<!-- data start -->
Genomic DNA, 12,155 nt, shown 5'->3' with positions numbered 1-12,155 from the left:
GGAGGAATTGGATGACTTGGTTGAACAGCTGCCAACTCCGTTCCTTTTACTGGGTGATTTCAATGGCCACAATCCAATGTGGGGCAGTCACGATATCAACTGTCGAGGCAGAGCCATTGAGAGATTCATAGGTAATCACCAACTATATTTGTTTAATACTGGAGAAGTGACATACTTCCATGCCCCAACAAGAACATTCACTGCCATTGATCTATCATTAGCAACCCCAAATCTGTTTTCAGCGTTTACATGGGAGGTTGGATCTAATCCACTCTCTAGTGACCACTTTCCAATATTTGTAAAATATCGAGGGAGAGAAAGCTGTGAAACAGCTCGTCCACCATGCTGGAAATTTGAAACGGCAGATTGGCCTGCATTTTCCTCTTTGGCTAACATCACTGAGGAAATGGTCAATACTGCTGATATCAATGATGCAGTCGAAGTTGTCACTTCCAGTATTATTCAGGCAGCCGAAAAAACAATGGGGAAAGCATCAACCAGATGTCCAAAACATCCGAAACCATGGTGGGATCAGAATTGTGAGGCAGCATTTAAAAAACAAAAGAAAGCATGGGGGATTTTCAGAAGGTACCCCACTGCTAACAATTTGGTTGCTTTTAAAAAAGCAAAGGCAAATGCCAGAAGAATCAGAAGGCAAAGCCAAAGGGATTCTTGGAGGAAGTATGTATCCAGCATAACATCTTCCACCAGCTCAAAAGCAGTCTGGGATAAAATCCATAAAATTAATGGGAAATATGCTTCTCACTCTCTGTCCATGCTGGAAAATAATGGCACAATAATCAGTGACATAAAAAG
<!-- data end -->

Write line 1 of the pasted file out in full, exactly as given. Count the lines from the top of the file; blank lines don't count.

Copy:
Genomic DNA, 12,155 nt, shown 5'->3' with positions numbered 1-12,155 from the left: